March 12, 2001 -- Florida widow Louella Rohr had managed her
share of problems in life when her mother died in 1990. Although her mother was
very elderly, Rohr, then age 70, sank into a depression after the funeral.
So severe did it become that her physician prescribed
antidepressants. But after a while, Rohr says she felt hooked. So she made a
courageous decision. She signed herself into a 28-day detoxification program at
a nearby hospital. She was looking forward to getting off the drugs but was
anxious about how her constant companion, Zeeba, would fare without her. The
sleek black Doberman meant everything to her. And with no family around, Rohr
didn't know where to turn.
She could deal with constantly forgetting her shopping list, and she'd made
a habit of writing down where she'd parked her car, each and every time. But in
her mid-50s, Janis Mara's memory problems started costing her money. Late fees
began piling up because she forgot to pay her bills.
"Over time, it really intensified," she says. "I wanted to think
I was just getting older, but my fear was that it was Alzheimer's."
After bugging her HMO for an MRI, Mara discovered that her lapses weren't
Then someone told her about a program run by the Humane Society
of Vero Beach. Under the Foster Pet Care Program, pets are temporarily housed
at the Vero Beach shelter or sent to volunteers who take animals into their
homes while owners are hospitalized or relocated after a significant life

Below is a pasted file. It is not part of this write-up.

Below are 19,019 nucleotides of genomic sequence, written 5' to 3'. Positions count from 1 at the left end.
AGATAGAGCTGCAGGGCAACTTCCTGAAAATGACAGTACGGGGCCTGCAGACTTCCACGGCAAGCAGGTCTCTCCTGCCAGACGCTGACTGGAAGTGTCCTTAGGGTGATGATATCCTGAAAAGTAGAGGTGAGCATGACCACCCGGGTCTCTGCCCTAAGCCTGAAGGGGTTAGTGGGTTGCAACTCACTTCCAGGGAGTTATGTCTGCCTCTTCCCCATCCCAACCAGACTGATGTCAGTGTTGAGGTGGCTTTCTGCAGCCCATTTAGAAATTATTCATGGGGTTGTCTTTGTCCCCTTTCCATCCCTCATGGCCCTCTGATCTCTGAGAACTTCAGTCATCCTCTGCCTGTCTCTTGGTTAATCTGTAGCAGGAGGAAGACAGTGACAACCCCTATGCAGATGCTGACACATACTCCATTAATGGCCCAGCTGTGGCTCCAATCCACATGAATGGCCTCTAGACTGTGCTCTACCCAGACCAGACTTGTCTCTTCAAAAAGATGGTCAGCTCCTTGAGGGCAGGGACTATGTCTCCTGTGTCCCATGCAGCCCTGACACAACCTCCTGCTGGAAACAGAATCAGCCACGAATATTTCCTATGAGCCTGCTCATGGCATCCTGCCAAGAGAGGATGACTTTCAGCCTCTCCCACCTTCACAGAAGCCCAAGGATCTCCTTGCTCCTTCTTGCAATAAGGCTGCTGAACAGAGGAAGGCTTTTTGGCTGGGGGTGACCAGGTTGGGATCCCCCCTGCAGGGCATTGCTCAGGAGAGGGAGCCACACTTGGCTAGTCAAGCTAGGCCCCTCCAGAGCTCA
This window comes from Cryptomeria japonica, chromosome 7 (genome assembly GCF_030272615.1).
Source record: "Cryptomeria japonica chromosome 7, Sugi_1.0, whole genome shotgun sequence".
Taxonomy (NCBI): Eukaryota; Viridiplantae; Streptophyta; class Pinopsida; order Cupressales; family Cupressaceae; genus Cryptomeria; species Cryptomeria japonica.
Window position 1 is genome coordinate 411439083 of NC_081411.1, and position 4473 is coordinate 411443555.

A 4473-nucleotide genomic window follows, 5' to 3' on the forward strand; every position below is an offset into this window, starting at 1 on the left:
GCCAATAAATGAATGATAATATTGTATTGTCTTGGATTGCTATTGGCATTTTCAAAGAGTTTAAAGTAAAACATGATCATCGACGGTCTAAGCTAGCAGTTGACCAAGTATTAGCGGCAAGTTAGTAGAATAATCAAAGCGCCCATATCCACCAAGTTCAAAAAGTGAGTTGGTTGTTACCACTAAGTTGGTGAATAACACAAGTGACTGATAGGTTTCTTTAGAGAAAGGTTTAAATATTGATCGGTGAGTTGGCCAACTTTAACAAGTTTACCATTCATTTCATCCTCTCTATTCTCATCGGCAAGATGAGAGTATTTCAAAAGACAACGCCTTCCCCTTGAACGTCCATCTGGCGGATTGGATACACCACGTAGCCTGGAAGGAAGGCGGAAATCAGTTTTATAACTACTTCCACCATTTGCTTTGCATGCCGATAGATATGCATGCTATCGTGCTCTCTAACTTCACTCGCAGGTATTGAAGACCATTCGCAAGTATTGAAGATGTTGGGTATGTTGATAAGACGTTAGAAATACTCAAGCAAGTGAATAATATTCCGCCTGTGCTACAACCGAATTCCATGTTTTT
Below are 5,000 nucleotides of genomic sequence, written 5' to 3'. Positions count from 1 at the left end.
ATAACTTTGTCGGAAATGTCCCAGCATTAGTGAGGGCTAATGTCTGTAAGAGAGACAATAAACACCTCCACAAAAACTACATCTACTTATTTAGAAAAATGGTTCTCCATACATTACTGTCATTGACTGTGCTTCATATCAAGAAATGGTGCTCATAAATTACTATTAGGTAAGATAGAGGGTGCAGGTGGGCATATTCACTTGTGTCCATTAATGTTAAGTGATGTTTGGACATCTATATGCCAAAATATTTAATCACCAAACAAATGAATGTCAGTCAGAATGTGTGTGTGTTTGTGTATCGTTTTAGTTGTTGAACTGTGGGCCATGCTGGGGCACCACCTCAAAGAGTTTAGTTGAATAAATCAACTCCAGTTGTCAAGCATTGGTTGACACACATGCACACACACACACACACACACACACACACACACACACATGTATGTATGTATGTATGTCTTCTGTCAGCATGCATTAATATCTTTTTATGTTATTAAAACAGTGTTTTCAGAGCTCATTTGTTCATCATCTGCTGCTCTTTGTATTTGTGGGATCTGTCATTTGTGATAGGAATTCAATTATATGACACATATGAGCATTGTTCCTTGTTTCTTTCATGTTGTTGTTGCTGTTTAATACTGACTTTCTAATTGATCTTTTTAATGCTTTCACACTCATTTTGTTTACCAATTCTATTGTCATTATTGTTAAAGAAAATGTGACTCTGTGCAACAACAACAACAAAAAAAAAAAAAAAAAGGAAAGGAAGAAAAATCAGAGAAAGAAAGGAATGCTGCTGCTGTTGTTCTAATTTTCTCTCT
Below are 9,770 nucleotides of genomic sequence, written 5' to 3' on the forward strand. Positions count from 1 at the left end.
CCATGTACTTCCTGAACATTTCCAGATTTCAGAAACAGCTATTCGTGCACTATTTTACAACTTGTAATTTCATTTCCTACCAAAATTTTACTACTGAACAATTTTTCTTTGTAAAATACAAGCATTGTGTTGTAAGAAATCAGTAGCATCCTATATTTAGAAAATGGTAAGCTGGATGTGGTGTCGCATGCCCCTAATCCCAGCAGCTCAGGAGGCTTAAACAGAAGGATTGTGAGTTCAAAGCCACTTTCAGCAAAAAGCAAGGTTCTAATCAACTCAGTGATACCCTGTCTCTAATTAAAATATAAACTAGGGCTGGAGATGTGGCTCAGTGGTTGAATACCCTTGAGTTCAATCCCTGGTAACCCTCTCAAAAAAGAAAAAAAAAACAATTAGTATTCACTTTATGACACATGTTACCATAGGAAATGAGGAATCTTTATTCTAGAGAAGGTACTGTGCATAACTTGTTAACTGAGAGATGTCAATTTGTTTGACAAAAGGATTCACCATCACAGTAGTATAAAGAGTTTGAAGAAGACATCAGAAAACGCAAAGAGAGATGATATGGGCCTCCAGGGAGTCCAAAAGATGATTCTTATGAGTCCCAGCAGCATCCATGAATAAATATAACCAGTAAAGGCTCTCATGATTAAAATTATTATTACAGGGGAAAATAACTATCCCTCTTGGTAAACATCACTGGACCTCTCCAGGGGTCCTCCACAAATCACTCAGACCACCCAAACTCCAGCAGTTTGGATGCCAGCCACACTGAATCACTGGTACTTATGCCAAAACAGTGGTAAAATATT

event. Zeeba was lucky enough to get in the program. And Rohr still remembers
how happy Zeeba was to see her the day she finished the program and they were
Around the country, several similar programs are in operation,
many of them modeled after the Vero Beach program, believed to be the first
when it opened in 1986. Some foster pet care programs are dedicated to caring
only for pets of owners with AIDS, while others care for pets whose owners are
ill with any condition, or who are escaping domestic violence or natural
disasters and can't immediately take their pets with them.
The arrangements vary, too. Some programs shelter the animals
in a special part of their kennels; others send them to trained volunteers.
Some programs do both. Foster owners are carefully selected and trained, and
often are visited in their homes to assess their capabilities.
Whatever the specifics, the programs have a common denominator:
making pets feel as comfortable as possible. But the benefits of such programs
go far beyond the pets, advocates say. Because a growing body of research
suggests health benefits of the human-animal bond, it makes sense that
disrupting that bond by removing a pet permanently isn't advisable. Foster care
can relieve owners' anxieties and allow them to focus on recovering or
rebuilding their lives. And there's yet another advantage: volunteers who care
for these pets say their sense of well-being increases.
Meeting a need
The Humane Society of Vero Beach program -- which now provides
foster care for 300 animals a year and boasts 40 volunteers -- began when a
humane society volunteer had a stroke and no place to park her pooch. "I
ended up fostering the dog," says Joan Carlson, the society's executive
director. "We took her German Shepherd, Lacey, to the rehabilitation
facility." And just seeing her dog, Carlson says, seemed to speed the